Miniaturized and rationally assembled nanostructures exhibit extraordinarily distinct physical properties beyond their individual units. This talk will focus on structured nanoparticle lattices that show unique optical coupling with lattice spacings engineered close to the wavelength of light. By harnessing different materials systems and lattice designs, various light-matter interactions can be engineered such as nanoscale lasing and ultrafast energy transfers. In analogy to chameleons in nature, we achieved reconfigurable, mechanical control of nanoscale lasing by modulating lattice spacings of gold nanoparticles on an elastomeric substrate. Multiscale nanoparticle superlattices can support various band-edge states for controlled multi-color lasing. Integrating upconverting nanoparticles with metal nanoparticle lattices enables continuous-wave upconverting lasing at room temperature with record-low power thresholds. The structured nanomaterials can serve as a versatile, scalable platform for large-scale quantum optics and energy harvesting applications.
About the Speaker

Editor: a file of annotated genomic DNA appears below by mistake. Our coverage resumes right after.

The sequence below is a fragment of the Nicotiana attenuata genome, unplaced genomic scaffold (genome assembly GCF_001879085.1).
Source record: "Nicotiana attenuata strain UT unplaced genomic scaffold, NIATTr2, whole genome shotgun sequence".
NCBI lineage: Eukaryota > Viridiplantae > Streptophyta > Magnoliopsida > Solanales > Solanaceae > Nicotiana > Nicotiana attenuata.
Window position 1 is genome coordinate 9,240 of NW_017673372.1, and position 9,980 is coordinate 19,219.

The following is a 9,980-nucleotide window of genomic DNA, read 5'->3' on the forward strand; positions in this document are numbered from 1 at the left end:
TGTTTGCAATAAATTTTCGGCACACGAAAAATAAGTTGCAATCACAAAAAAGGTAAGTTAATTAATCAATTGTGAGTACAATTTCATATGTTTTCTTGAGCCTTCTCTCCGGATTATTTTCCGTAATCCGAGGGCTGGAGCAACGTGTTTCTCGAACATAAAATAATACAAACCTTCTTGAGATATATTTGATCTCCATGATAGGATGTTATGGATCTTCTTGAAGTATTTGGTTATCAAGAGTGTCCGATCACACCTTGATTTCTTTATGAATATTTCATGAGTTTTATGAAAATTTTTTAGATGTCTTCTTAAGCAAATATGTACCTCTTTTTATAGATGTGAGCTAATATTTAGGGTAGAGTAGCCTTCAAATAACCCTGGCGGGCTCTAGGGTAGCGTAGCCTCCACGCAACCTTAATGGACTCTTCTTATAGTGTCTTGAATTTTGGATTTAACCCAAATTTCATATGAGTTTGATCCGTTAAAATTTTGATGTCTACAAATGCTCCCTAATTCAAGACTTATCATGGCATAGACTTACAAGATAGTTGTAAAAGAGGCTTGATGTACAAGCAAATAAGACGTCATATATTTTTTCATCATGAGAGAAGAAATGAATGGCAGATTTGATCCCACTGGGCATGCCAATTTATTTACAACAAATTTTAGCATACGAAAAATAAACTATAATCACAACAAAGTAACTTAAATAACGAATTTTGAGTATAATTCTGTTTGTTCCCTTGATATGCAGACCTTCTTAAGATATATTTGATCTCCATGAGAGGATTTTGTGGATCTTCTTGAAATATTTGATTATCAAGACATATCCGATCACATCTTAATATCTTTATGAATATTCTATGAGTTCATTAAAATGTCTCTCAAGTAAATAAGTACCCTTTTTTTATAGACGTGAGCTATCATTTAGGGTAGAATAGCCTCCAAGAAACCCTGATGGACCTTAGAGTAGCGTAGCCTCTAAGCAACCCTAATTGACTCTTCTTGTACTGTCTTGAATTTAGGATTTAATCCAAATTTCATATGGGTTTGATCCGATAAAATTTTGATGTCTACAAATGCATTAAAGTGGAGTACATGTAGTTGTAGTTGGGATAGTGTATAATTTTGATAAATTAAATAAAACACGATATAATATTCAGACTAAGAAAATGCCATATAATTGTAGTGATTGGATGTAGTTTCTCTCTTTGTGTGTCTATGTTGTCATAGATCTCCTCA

Danqing Wang is a Miller research fellow hosted by Prof. Junqiao Wu in the Department of Materials Science and Engineering at University of California, Berkeley. Danqing received her Ph.D. degree in Applied Physics from Northwestern University in 2019, as co-advised by Prof. Teri W. Odom and Prof. George C. Schatz. In 2013, she earned her B.S. degree in Physics at Nanjing University, China. Danqing’s graduate research focuses on structural engineering of metal nanoparticle lattices and their light-matter interactions with different gain materials. Her future research interest is on unconventional optical behaviors of functional and structured nanomaterials with applications in energy harvesting and quantum engineering. Danqing is the recipient of several fellowships and awards, including the Miller Research Fellowship, Material Research Society Graduate Student Silver Award, and Forbes 30 Under 30 in Science, Class of 2021.